Hospital supply chains are straining from the surging coronavirus pandemic, and many hospitals are running out of critical equipment. Personal protective equipment, including N95 masks and gloves, is in particularly short supply. And many front-line providers are resorting to extreme measures to make supplies last as long as possible. 

Imports of medical supplies, especially from China, are falling just as U.S. demand is rising. Across China, factories that produce the majority of U.S. medical supplies have closed down due to the pandemic. Imports of hand sanitizer, surgical masks and swabs have all declined dramatically.

How hospitals are responding

The situation is forcing hospitals and health systems to develop both immediate efforts to replenish stocks, and more long-term contingency plans. CFOs and other organization leaders are scrambling to identify alternate sources for many critical products—and proactively reaching out to vendors to gain a clearer understanding of potential shortages.

Kaufman Hall Managing Director Jason Sussman recommends hospitals develop contingency plans for obtaining supplies and pharmaceuticals as part of broader scenario planning exercises. Health systems with multiple locations may also want to analyze which hospitals have specific supplies, and develop ways to transfer drugs and materials as needed.

In the interim, many hospitals are employing a do-it-yourself approach to help address shortfalls. In Washington State—one of the early flashpoints of the U.S. coronavirus epidemic—Providence St. Joseph Health infection control and quality staff have begun making handmade face shields, using supplies from Home Depot and local craft stores.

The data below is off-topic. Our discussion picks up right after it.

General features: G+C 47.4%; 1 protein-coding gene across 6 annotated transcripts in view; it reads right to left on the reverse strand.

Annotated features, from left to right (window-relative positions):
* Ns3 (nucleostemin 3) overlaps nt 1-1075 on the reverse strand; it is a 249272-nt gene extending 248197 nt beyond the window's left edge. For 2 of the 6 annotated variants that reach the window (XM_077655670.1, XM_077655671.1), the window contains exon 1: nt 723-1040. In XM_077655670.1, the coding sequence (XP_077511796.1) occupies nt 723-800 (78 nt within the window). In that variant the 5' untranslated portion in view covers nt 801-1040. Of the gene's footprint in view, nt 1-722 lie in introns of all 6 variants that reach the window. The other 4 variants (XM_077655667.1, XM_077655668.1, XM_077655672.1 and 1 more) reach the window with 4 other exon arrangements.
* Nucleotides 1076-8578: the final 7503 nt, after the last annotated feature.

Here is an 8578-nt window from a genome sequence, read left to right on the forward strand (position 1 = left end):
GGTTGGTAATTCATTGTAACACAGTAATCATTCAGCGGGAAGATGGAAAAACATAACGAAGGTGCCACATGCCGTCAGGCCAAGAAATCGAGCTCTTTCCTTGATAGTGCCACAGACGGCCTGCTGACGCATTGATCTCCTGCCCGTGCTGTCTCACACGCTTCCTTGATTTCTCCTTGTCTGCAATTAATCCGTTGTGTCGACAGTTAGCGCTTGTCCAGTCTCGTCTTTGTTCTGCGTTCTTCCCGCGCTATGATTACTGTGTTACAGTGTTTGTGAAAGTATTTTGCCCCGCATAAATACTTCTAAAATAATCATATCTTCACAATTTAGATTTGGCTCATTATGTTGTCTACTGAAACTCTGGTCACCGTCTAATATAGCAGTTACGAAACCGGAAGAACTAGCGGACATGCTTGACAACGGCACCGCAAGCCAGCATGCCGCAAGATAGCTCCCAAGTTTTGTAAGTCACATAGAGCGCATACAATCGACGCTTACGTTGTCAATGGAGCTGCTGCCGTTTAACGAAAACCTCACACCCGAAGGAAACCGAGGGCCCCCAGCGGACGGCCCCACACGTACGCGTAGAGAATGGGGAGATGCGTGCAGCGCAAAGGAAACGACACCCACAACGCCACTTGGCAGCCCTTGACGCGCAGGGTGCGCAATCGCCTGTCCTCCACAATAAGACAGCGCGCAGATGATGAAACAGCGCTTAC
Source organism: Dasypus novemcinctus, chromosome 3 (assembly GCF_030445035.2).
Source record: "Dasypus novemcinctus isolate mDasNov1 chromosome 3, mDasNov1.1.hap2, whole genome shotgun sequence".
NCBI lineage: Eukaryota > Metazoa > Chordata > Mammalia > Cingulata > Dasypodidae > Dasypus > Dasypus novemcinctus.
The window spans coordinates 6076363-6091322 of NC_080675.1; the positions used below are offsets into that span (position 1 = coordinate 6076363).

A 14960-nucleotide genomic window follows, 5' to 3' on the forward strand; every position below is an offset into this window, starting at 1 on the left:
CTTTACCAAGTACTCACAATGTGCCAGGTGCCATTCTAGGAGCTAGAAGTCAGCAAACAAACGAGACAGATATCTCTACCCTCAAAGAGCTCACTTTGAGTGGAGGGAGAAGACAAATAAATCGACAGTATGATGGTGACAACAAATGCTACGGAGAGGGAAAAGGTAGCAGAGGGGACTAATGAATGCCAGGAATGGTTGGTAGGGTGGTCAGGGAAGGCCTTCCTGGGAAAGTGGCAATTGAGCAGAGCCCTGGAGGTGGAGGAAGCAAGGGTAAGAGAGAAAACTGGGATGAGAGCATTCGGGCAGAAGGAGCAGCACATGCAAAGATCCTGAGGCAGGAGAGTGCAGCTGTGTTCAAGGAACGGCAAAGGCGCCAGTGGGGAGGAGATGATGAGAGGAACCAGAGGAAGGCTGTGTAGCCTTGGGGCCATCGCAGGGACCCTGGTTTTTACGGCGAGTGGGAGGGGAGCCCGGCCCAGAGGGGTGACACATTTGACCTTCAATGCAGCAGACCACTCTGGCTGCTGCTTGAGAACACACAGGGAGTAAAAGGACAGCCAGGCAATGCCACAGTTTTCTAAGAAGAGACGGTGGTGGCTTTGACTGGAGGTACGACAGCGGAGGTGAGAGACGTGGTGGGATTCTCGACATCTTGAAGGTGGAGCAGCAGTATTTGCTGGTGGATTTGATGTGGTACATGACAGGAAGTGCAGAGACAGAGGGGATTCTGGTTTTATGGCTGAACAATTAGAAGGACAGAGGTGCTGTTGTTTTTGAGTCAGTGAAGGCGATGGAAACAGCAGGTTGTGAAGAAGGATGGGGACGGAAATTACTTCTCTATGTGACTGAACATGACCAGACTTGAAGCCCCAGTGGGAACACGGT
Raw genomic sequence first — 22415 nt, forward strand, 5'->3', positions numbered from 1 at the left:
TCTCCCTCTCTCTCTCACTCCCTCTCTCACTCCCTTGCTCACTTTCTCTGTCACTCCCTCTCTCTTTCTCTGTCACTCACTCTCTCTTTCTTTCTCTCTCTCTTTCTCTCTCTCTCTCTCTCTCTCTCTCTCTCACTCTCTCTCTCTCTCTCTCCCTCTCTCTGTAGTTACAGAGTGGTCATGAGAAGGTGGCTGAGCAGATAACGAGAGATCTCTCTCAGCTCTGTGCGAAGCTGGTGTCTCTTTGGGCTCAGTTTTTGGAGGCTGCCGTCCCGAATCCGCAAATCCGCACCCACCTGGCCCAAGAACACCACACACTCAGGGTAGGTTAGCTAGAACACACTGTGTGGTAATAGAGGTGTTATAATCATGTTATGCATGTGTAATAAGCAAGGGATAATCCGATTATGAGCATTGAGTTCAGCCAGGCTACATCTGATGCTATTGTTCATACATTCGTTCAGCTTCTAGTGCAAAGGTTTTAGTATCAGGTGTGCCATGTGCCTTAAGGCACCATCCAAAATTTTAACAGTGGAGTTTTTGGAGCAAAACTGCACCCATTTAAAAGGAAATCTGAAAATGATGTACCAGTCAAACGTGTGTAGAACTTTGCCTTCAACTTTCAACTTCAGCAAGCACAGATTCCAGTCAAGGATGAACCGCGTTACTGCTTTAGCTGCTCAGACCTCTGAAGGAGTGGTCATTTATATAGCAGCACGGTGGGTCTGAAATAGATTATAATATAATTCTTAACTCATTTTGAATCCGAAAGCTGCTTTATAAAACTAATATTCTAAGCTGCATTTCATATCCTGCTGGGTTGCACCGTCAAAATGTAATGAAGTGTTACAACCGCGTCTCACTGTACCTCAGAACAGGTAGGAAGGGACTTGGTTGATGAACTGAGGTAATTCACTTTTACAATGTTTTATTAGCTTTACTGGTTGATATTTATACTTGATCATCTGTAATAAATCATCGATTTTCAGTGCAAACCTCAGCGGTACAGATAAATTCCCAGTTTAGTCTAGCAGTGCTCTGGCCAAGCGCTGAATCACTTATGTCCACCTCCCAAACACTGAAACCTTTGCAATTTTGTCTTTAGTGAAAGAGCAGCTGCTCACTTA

A number of hospitals have even begun working with the amateur sewing community to produce homemade masks for use as an alternative if supplies of industrially produced face masks run low. And companies including Apple, Tesla, and Hanes have all pledged to donate existing masks or begin producing masks to help out with shortages.

If and when the surge subsides, it will be worth watching if hospitals work to sustain new innovations, alternative sourcing strategies, conservation initiatives, and other responses to the pandemic. In any event, it’s hard to imagine the healthcare supply chain will ever return to its former state—and likely the industry will take a closer look into understanding where its next shipment of masks is coming from.

In Brief